Another Phase in An Evolving Market
Posted: March 24, 2016 by John McClelland
The Las Vegas area experienced a wave of investor activity in the 2010 - 2014 years, normalizing greatly in 2015 as traditional buyers grew in share of overall sales. At the peak of investor activity, nearly half of all single family closings within the multiple listing service utilized cash. Currently, 23.5% of single family sales closed with cash, many of these investors. So while investor activity has clearly dwindled from just three years ago, there remains a lingering interest in single family homes as an investment class.
One of the reasons for this is the continued low yield investment environment both domestically and generally, internationally. Investments that are considered to be in moderate portion of the risk profile are generating relatively small yields. Locally, capitalization rates are about 5% when looking at the blend of sales occurring, which includes a variety of homes from old to new, large too small. With yields across many investment sectors posting smaller returns than that, it’s no surprise that interest in the SFR space remains, despite the relatively poorer liquidity relative to established financial instruments.
Most of the institutional investors are inactive in the market and are concentrating on effective management of their current holdings. On occasion, we are seeing a little activity from either REITs or institutionally backed enterprises, however this is often through note purchases, some of which later result in foreclosures, a less direct way for investors to access the market. If a note can be negotiated than that is great, if not, they would be happy to own the collateral as part of their portfolio.
The other class of investors are the "mom and pop" investors, many of whom are tired of the paltry returns on CD's, within certain funds and laughably, savings accounts. Despite the memory of the housing bust, some of these investors remain comfortable with the asset class and feel that they have learned a lot about the due diligence required to make informed decisions, rather than following the newsfeed headlines into an asset class. This is really the segment we consider to be a large part of Investor 2.0. These individuals may not always be in the high net-worth category but are typically good savers with an eye towards the future for either retirement, future college costs or simply to build wealth for security. Other buyers are partnerships of wealthy individuals who have teamed up for the purposes of diversifying across geographies and housing types. Finally, institutional investors are still relevant, but this is mostly a merger and acquisition phase in which this new industry consolidates.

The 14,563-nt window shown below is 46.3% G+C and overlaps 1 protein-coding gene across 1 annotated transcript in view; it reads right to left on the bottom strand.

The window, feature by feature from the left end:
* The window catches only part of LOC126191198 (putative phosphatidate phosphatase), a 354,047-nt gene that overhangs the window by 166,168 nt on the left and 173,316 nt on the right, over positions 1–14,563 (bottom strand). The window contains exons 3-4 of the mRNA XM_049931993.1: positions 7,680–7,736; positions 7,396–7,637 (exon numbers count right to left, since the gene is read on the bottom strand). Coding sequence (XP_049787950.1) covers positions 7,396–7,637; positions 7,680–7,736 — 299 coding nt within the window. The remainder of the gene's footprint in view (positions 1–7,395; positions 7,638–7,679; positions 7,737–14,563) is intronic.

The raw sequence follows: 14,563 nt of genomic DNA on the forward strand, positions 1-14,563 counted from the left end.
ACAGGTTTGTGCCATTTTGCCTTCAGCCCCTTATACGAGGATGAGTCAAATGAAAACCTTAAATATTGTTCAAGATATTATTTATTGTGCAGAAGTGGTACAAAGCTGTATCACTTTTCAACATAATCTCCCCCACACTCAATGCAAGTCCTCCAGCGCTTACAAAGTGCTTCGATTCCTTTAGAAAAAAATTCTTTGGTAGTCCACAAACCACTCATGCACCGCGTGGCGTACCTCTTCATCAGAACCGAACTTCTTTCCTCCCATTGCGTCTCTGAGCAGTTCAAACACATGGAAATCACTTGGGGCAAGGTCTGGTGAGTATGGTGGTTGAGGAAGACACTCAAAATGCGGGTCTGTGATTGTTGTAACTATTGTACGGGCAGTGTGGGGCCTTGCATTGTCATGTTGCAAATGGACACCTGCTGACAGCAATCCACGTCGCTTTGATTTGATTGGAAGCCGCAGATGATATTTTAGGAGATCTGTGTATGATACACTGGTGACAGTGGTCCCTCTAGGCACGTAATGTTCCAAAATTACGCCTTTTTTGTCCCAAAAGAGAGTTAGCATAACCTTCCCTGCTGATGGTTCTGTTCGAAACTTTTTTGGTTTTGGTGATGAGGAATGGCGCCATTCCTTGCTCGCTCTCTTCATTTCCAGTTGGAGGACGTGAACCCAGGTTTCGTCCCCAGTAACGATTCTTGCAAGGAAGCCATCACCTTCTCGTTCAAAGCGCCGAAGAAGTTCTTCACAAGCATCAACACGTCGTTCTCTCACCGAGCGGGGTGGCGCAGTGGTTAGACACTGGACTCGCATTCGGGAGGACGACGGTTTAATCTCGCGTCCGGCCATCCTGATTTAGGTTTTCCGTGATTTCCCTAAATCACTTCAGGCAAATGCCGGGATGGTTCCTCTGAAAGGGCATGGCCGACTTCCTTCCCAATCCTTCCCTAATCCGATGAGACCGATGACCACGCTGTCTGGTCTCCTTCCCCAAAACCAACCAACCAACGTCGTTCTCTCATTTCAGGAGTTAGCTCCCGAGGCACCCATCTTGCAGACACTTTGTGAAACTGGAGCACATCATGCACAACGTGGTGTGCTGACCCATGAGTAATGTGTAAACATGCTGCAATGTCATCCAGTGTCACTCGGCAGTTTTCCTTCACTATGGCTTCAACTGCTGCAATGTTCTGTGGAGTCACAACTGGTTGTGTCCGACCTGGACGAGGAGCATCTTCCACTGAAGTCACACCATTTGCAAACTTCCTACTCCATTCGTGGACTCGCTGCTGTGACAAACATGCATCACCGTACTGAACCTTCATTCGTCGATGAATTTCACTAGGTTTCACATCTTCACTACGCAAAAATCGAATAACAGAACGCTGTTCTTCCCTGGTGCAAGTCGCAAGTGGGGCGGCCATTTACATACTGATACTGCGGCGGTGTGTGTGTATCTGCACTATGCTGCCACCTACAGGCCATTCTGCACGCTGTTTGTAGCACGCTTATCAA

Finally, Investor 2.0 also includes investors that are selling. In 2009-2014, the natural sellers were banks and families looking to escape a negative equity situation, along with traditional movers like job related relocations. Today, investors that bought during that period may be finding it’s a time to turn paper gains into realized gains. Either they recognize an opportunity elsewhere, they hit their pre-determined return threshold or they simply don't like being a landlord. Some sellers and buyers may also be considering a currency play. In investor 2.0, investors may be buying from investors because they either have different views on the future or they are in a different stage within their investment life cycle.
Many of our agents are very comfortable with working with investors of all types from individuals to large, sophisticated operations. We speak the language of investment and can access properties through multiple channels. It is our pleasure to assist both buyers and sellers within this asset class.
Note the distribution of investor sales across the valley.
January and February Single Family Home Purchases - Investor Purchases and All other Types